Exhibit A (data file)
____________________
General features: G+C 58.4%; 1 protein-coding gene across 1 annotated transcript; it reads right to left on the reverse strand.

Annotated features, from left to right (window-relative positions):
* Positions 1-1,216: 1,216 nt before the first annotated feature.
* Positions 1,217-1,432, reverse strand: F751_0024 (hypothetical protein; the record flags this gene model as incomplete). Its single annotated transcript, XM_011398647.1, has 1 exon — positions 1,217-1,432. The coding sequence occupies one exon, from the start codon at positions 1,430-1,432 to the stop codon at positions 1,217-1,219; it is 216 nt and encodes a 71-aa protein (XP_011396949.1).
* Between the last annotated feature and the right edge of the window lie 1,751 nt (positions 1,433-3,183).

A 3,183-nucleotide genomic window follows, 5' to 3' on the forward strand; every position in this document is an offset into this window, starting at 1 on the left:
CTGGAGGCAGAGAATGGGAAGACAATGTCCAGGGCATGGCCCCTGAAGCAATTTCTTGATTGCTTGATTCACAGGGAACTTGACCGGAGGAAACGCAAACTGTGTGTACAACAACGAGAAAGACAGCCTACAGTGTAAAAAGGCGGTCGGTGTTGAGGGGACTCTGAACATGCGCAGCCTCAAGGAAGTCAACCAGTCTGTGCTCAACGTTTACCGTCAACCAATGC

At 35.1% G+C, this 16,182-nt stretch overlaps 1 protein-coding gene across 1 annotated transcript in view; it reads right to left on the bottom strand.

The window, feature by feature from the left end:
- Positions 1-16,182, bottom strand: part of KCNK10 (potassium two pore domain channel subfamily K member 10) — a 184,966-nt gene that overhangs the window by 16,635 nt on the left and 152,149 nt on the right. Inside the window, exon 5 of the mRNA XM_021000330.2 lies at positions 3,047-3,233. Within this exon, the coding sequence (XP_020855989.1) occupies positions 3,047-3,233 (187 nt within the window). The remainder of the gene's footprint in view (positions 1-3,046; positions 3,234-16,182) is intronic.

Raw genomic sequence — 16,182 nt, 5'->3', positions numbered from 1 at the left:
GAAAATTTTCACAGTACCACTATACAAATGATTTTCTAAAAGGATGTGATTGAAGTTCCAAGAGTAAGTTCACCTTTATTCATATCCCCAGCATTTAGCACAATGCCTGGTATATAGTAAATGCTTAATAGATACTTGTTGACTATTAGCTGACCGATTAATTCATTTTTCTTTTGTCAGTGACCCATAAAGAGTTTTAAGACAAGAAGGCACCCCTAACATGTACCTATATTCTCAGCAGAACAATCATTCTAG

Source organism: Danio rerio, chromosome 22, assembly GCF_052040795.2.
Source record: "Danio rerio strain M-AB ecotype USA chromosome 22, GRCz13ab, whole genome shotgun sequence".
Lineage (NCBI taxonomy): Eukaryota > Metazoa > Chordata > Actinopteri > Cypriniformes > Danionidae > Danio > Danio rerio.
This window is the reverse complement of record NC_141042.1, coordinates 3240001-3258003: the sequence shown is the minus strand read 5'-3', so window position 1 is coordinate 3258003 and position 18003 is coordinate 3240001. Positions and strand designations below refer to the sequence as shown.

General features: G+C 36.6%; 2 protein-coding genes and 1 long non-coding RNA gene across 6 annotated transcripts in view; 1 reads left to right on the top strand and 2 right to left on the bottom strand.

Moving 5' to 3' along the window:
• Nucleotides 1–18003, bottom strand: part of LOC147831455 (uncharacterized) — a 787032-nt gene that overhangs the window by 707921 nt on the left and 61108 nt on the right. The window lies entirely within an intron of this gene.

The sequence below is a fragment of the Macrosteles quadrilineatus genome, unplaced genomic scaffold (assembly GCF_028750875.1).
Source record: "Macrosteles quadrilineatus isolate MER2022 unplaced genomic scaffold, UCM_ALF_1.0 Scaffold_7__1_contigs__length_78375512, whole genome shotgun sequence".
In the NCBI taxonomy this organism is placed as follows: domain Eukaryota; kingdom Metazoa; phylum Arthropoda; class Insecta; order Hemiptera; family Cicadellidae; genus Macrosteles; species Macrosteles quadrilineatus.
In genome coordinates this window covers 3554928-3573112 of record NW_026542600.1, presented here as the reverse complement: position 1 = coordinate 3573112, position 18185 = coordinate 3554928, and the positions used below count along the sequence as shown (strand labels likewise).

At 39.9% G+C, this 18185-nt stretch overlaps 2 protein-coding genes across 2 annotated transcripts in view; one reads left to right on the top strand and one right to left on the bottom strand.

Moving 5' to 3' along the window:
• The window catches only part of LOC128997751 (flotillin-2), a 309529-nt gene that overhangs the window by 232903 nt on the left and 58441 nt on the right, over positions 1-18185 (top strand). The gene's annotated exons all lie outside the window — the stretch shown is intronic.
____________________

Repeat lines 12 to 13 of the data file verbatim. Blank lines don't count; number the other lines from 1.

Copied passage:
GAAAATTTTCACAGTACCACTATACAAATGATTTTCTAAAAGGATGTGATTGAAGTTCCAAGAGTAAGTTCACCTTTATTCATATCCCCAGCATTTAGCACAATGCCTGGTATATAGTAAATGCTTAATAGATACTTGTTGACTATTAGCTGACCGATTAATTCATTTTTCTTTTGTCAGTGACCCATAAAGAGTTTTAAGACAAGAAGGCACCCCTAACATGTACCTATATTCTCAGCAGAACAATCATTCTAG

Source organism: Danio rerio, chromosome 22, assembly GCF_052040795.2.